0
votes
0answers
47 views

Hausdorff spaces and finite elements

Must the shape functions and the interpolation functions (which are the same in an isoparametric element) in a finite element model be elements of a Hausdorff space? If so, is this necessary to ...
2
votes
0answers
76 views

Poisson brackets and magnetic field [closed]

I'm a maths student trying to teach myself some physics so sorry if I'm missing something simple here. I think the main problem is lack of experience with the Levi-Cevita symbol. We have a particle ...
0
votes
2answers
134 views

In a CMCS 2-body system, why does the speed of the particles after collision stay the same?

A particle $m_1$ is traveling with velocity $v$ toward a stationary particle $m_2$. The velocity of the center of mass is given as $v_c=\frac{m_1}{m_1+m_2}v$. Changing to a moving coordinate system, ...
5
votes
4answers
103 views

How can we explain the difference in change of kinetic energy, due to different frames of reference?

Imagine a ball ($m= 1\,{\rm kg}$) moving at a velocity $2\,{\rm m}/{\rm s}$ towards a wall. When it hits the wall, it suddenly stops, thereby liberating all its ${\rm KE}$ as heat. Here, the initial ...
4
votes
1answer
311 views

Does a thermally expanding torus experience internal stress?

I'm trying to learn continuum mechanics and thermo-mechanics. As we know, heating an object increases the mean atomic distance $a_0$ of the atoms in a rigid body. Let's assume it is a linear elastic ...
0
votes
3answers
68 views

What was the motivation behind the work formula?

Surely there must be a reason we decided to use this as a metric for mechanical energy.How was it developed and what made it more acceptable than other work formula candidates (Like force over time, ...
4
votes
1answer
112 views

Scaling arguments for the Contact mechanics between two elastic spheres

I am studying a bit granular dynamics and I have seen that two spheres of radius $R$ in contact with a contact area of radius $a$ would need an applied force $F$ on this two spheres that is nonlinear ...
4
votes
1answer
82 views

Does a Buckyball spin like an electron or like a baseball?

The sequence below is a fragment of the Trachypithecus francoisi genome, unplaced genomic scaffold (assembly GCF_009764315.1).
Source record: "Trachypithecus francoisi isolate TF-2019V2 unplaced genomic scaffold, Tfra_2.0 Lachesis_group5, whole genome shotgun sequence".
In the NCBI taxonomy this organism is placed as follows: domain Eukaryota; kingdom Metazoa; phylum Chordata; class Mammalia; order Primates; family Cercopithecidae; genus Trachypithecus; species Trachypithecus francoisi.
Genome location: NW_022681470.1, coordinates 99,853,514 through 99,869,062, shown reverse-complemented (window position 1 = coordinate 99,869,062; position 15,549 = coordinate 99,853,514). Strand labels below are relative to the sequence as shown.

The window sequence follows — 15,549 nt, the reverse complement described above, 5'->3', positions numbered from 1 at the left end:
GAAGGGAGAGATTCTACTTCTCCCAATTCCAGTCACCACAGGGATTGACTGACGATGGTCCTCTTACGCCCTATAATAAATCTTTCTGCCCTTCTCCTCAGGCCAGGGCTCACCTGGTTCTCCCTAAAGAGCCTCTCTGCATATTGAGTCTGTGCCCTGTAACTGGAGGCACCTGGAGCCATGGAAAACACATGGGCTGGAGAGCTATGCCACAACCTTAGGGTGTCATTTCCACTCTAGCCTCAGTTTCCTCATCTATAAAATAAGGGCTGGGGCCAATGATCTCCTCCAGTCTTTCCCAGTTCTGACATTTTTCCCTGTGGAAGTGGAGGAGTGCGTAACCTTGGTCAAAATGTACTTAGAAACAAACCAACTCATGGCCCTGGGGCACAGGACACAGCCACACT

Does a Buckyball spin like an electron or like a baseball? We are often told that an electron does not really spin like a baseball. Only one (or two, if you count up and down) spin states, for ...
3
votes
3answers
129 views

Scalar and vector defined by transformation properties

In Classical Mechanics, we are defining scalars as objects that are invariant under any coordinate transformation. Vectors are defined as objects that can be transformed by some transformation matrix ...
1
vote
1answer
93 views

Effect of Eath's rotation on a ball thrown upwards

Since the Earth is rotating it should have acceleration (in the sense that there is change in direction of velocity). So if we throw a ball upwards won't this acceleration affect its trajectory in ...
3
votes
4answers
301 views

Liouville's theorem and the preservation of topology

What might be a simple proof showing that the time evolution of the phase space volume can't lead to splitting off of the phase space volume? By Liouville's theorem, the total phase space volume is ...
1
vote
2answers
36 views

Is configuration space in any similar to vector spaces?

The question may sound silly. If it is I'm sorry for it but I just couldn't find an answer anywhere else. I have just learned about vector spaces and their properties and on the other hand have also ...
2
votes
1answer
134 views

Physics of a cold and hot top

Imagine two tops made up of exactly one thousand atoms. One is kept at 4 degrees Kelvin, the other at room temperature. 1. Would they weigh the same given an arbitrarily precise scale in the Earth's ...
2
votes
2answers
560 views

Standing wave velocity

My question is simple: How is it that a standing wave has velocity? I mean, it's not travelling... A lot of equations depend on this concept, for example: $f_n = \frac{nv}{2L}$ Here we're ...
0
votes
1answer
335 views

Speed of sound in air

Quick question. I thought that the speed of sound in air was constant, say in the right conditions of pressure and temperature, and humidity... 300 m/s. Now, if I have a sound source that moves ...
0
votes
2answers
300 views

Advantages/Disadvantages of “hanging off” a motorcycle when leaning

The closest question I could find with regards to this subject was this one: Countersteering a motorcycle However, it does not address the specific physics of what I would like to know. There are 3 ...
8
votes
1answer
397 views

Reference Request: Classical Mechanics with Symplectic Reduction

I am trying to find a supplement to appendix of Cushman & Bates' book on Global aspects of Classical Integrable Systems, that is less terse and explains mechanics with Lie groups (with dual of Lie ...